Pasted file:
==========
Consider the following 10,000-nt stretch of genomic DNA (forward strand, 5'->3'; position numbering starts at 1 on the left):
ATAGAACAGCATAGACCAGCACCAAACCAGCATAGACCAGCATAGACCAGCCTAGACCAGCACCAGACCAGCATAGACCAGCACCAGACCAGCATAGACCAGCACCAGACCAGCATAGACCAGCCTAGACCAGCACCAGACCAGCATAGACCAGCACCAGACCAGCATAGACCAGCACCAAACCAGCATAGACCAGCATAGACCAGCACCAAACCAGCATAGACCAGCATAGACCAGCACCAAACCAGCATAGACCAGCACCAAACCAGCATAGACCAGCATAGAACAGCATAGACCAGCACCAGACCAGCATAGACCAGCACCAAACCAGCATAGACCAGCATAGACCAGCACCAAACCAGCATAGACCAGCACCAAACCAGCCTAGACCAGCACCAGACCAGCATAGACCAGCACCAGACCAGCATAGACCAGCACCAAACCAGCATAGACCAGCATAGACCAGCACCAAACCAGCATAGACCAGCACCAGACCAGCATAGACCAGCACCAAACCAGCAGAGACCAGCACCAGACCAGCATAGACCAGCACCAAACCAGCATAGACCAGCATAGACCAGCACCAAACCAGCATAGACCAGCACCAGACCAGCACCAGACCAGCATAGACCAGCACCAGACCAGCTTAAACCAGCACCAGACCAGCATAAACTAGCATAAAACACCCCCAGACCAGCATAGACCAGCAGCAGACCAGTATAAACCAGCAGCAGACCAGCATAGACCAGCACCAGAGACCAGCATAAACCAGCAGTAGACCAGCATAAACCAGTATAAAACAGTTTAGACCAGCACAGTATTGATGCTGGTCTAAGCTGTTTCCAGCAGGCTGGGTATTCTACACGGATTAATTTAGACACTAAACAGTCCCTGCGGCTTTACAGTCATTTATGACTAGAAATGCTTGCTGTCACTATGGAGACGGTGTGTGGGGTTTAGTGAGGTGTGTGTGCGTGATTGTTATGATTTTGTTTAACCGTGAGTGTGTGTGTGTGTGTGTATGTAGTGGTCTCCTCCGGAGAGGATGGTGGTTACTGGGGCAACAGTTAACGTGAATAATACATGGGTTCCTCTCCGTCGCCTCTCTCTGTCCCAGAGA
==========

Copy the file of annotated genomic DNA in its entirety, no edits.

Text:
Consider the following 10,000-nt stretch of genomic DNA (forward strand, 5'->3'; position numbering starts at 1 on the left):
ATAGAACAGCATAGACCAGCACCAAACCAGCATAGACCAGCATAGACCAGCCTAGACCAGCACCAGACCAGCATAGACCAGCACCAGACCAGCATAGACCAGCACCAGACCAGCATAGACCAGCCTAGACCAGCACCAGACCAGCATAGACCAGCACCAGACCAGCATAGACCAGCACCAAACCAGCATAGACCAGCATAGACCAGCACCAAACCAGCATAGACCAGCATAGACCAGCACCAAACCAGCATAGACCAGCACCAAACCAGCATAGACCAGCATAGAACAGCATAGACCAGCACCAGACCAGCATAGACCAGCACCAAACCAGCATAGACCAGCATAGACCAGCACCAAACCAGCATAGACCAGCACCAAACCAGCCTAGACCAGCACCAGACCAGCATAGACCAGCACCAGACCAGCATAGACCAGCACCAAACCAGCATAGACCAGCATAGACCAGCACCAAACCAGCATAGACCAGCACCAGACCAGCATAGACCAGCACCAAACCAGCAGAGACCAGCACCAGACCAGCATAGACCAGCACCAAACCAGCATAGACCAGCATAGACCAGCACCAAACCAGCATAGACCAGCACCAGACCAGCACCAGACCAGCATAGACCAGCACCAGACCAGCTTAAACCAGCACCAGACCAGCATAAACTAGCATAAAACACCCCCAGACCAGCATAGACCAGCAGCAGACCAGTATAAACCAGCAGCAGACCAGCATAGACCAGCACCAGAGACCAGCATAAACCAGCAGTAGACCAGCATAAACCAGTATAAAACAGTTTAGACCAGCACAGTATTGATGCTGGTCTAAGCTGTTTCCAGCAGGCTGGGTATTCTACACGGATTAATTTAGACACTAAACAGTCCCTGCGGCTTTACAGTCATTTATGACTAGAAATGCTTGCTGTCACTATGGAGACGGTGTGTGGGGTTTAGTGAGGTGTGTGTGCGTGATTGTTATGATTTTGTTTAACCGTGAGTGTGTGTGTGTGTGTGTATGTAGTGGTCTCCTCCGGAGAGGATGGTGGTTACTGGGGCAACAGTTAACGTGAATAATACATGGGTTCCTCTCCGTCGCCTCTCTCTGTCCCAGAGA